“We have an image of what it means for surgical procedures to save a life or to seek justice in a court battle. The engineer has no such positive identity in the popular consciousness.”
To mark Engineering Skills Week and the publication of NCUB’s engineering statistics dashboard, Roma Agrawal highlights the barriers created for young people seeking an engineering career. The award winning structural engineer challenges the common misconceptions of the profession and explains how we can create a fresh and attractive identity for engineers.
“I was at a party at a flat on the Thames earlier this year with a breath-taking view of the Shard. People were talking about it, and discussing what a beautiful building it was. While I felt an immense pride at having contributed to its design, I also noted that nobody at the party was commenting on what a feat of engineering the structure is.
This got me thinking about how people perceive careers and the contributions those jobs make to society. We all know what a doctor or a lawyer does. We have an image of what it means for surgical procedures to save a life or to seek justice in a court battle. The engineer has no such positive identity in the popular consciousness.
Our perception of an engineer falls somewhere between a builder, a mechanic and a washing machine repair man – and the image is never a woman. This lack of a clear identity deters people from being interested in what engineers actually do. It acts as a barrier for bright young people from different backgrounds seeking the many opportunities and challenges that engineering provides as a career.
In order to attract more people – and especially women – into our profession, I believe we need to create a fresh and attractive brand or identity for engineers. But how?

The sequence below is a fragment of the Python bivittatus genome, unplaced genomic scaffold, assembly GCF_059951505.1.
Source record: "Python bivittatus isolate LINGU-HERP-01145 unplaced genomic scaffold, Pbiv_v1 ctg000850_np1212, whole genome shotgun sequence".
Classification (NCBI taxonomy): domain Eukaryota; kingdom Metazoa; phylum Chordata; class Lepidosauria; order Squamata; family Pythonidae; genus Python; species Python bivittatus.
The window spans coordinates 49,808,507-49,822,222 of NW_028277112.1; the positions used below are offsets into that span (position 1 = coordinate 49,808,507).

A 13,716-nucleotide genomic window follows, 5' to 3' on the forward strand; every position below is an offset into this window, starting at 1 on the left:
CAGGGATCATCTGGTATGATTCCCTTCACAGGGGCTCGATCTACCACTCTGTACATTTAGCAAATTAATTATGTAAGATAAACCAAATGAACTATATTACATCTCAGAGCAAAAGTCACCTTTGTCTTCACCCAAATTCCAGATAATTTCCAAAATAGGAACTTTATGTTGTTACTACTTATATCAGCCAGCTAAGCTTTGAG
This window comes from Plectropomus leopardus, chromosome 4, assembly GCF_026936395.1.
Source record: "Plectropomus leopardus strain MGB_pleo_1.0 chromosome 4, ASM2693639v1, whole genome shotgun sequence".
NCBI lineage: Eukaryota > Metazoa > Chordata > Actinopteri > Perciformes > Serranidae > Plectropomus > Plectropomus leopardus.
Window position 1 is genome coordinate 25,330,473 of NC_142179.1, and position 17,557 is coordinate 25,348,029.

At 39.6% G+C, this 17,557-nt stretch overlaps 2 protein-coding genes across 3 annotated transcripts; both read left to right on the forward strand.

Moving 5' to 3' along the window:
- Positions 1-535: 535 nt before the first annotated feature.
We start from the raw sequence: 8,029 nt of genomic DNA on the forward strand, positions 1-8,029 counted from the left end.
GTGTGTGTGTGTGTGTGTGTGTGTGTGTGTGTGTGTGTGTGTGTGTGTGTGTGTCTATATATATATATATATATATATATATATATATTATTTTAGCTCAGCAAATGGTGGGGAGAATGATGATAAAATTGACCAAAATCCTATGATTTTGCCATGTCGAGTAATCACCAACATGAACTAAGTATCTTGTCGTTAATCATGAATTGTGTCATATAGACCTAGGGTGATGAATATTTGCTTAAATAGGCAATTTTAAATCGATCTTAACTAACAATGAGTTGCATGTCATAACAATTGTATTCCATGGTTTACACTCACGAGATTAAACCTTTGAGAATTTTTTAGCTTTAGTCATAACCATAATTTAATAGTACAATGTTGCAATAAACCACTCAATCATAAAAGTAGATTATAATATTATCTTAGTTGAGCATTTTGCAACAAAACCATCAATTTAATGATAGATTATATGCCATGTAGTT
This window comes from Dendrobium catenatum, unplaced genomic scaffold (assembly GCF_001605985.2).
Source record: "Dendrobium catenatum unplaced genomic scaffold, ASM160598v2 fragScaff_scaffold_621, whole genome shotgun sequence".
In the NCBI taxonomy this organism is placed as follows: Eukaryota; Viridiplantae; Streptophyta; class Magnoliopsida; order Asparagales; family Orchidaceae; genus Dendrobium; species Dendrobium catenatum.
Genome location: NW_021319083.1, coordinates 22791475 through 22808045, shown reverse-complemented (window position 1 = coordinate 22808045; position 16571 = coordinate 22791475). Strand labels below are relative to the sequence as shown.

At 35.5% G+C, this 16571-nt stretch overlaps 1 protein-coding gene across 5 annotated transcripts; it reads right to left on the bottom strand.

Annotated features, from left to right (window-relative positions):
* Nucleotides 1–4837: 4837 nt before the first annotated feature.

It is vital that professional engineers work with young students to show them why science and maths is creative, rewarding and fun. We must speak to teachers, careers advisors and parents too, because parents have a major influence on their children’s career choices. A recent survey carried out by my company, WSP, found that half of respondents felt working with teachers and adapting the school curriculum would help change the perception of what engineering is.
Once we’ve caught their attention, let us offer quality work placements and internships so that students can see first-hand the working life of engineers. What better way to experience how engineers work in teams, brainstorming ideas and solving problems? We should mentor pupils and ensure that this level of support continues throughout their careers.
We need more documentaries and shows on television, and articles in the print and digital media, which feature true engineering. We need to see visible role models in engineering, to whose careers our children can aspire. We need to redefine the term ‘engineer’.
Eighteen months ago I took part in a documentary about engineering, recording a short slot about my work. At the time, I considered this to be a unique and one-off opportunity. I’ve been amazed by the level of interest that has followed my appearance: people are genuinely interested in an issue to which they previously had very little exposure. Let’s build on this.
I believe that implementing even a few of these proposals on a national scale would have measurable benefits to the number of women in the industry and to the state of engineering.”
Roma Agrawal is an associate structural engineer at WSP. Follow her on Twitter: @RomaTheEngineer